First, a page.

“I was trying to make up as much ground as I could,” Weis said. “I sat there one day and I said to him, ‘You won’t come to Florida? Are you afraid of Driskel?’ ”
Shortly after talking to Weis, Brissett committed to the Gators.
“Basically he was not going to take a back seat to anyone,” Weis said.
Brissett would become the first quarterback in the school’s history to take his first snap as a true freshman starter in 2011. He played in 13 games, throwing for 455 yards and three touchdowns in two seasons at Florida before transferring to North Carolina State.
“To be perfectly honest with you, had I not left, I’m fairly certain Jacoby would have been the starting quarterback the next year,” said Weis, who had taken a head coaching job at Kansas after the 2011 season. “I love the kid. I loved working with him.”
Brissett would excel with the Wolfpack, throwing for 5,268 yards with 43 touchdowns and 11 interceptions in his two seasons. In 2016, the New England Patriots selected him in the third round of the draft even with Tom Brady and Jimmy Garoppolo on the roster.
And it turns out Brissett wasn’t planning to take a back seat to anyone on the pro level either.
Brissett started two games as a rookie (he went 1-1) while Brady served his suspension for his part in the infamous Deflategate. And when the Colts traded for Brissett a week before the start of the 2017 season with Luck injured, he took over for a struggling Scott Tolzien in the second half of their Week 1 game against the Los Angeles Rams and started the remaining 15 games of that season.
“It was always prepare like you’re a starter from day one with me,” said Brissett, who went back to a backup role in 2018 behind Luck but took all the first-team reps in offseason workouts and most of them in training camp while Luck was out with a calf injury that eventually also became an ankle injury this past summer.
Brissett’s preparation has no doubt played a big part in his success this season when some had counted the Colts out even before Week 1. And it’s also helped him adjust to life without his good friend on the sideline.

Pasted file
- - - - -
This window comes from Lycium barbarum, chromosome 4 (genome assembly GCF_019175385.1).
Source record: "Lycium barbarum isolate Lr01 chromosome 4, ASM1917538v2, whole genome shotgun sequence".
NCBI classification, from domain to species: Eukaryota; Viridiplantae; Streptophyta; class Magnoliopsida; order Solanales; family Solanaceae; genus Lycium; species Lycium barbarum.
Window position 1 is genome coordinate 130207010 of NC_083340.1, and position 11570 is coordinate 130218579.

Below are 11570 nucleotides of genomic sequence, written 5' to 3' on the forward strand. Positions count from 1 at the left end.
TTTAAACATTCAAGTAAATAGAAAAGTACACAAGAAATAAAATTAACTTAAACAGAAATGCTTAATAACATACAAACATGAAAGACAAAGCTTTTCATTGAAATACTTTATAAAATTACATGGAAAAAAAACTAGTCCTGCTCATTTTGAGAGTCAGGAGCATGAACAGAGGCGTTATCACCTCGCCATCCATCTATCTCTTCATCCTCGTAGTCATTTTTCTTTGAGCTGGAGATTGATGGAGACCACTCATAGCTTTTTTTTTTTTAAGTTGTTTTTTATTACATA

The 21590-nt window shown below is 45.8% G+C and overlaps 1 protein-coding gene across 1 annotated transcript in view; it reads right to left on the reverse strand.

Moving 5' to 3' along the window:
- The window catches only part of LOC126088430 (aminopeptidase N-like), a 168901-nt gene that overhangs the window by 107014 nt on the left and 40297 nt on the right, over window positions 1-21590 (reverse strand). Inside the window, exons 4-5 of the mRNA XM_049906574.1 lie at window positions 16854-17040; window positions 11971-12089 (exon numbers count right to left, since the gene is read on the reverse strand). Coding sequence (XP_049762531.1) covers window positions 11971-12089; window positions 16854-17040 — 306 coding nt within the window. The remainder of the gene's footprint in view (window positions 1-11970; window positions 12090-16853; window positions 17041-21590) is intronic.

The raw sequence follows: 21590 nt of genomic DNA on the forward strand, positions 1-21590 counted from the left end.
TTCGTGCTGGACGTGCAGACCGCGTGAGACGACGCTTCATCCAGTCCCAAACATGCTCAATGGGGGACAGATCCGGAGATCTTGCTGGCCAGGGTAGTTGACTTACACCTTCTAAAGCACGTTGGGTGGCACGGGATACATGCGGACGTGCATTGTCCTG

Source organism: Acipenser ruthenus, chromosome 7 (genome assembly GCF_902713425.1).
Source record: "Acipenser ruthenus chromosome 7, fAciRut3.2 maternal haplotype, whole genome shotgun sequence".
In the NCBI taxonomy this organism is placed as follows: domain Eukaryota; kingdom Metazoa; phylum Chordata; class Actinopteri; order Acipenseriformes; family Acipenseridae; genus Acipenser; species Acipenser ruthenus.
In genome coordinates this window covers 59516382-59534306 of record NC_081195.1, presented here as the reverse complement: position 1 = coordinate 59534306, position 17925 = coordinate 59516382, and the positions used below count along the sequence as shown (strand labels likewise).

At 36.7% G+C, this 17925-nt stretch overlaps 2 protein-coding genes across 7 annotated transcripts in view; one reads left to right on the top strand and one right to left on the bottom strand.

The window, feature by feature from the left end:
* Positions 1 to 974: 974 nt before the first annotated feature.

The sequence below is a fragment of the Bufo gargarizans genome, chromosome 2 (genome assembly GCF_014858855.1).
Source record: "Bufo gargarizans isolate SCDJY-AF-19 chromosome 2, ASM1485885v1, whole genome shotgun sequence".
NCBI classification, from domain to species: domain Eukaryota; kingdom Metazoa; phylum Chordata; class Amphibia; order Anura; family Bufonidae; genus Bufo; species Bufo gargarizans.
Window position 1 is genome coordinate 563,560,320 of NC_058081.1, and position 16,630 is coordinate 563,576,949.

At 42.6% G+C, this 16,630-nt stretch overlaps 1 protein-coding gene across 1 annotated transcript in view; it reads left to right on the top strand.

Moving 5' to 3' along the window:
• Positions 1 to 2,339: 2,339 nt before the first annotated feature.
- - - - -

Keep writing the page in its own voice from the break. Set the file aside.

“It’s been a roller coaster of emotions,” Brissett said. “The main thing is just not being able to see Andrew [Luck] every day. You know that’s the thing to deal with. But ups and downs.
“It’s on the way up now, so that’s all that matters.”
Around the NFL, Wednesday is often the day starting quarterbacks talk to the media and teams hold the most intense practice of the week. But Brissett, shortly after becoming the starter, switched his media sessions to Tuesday because he wanted as few distractions as possible for him to get onto the practice field.
Competitive and accountable are two words that are often used to describe Brissett by people inside the Colts organization. And Brissett wants the same type of commitment out of his teammates.
There was a practice recently where a rookie was on time, but he cut it a little too close. Brissett had to have a talk with him.
“He’ll get after guys in a good way,” Colts head coach Frank Reich said. “But you know he’s not happy. He just holds the bar really high for himself and for his teammates. That’s the kind of leader you need, especially from that position.
“It’s literally everywhere. Film sessions, practice. That kind of stuff is gold. That’s why we said from the start he has elite leadership capabilities and he has the locker room credibility. He has everything you need to back up that kind of talk.”
Through it all, Brissett hasn’t changed since becoming a starter, according to teammates.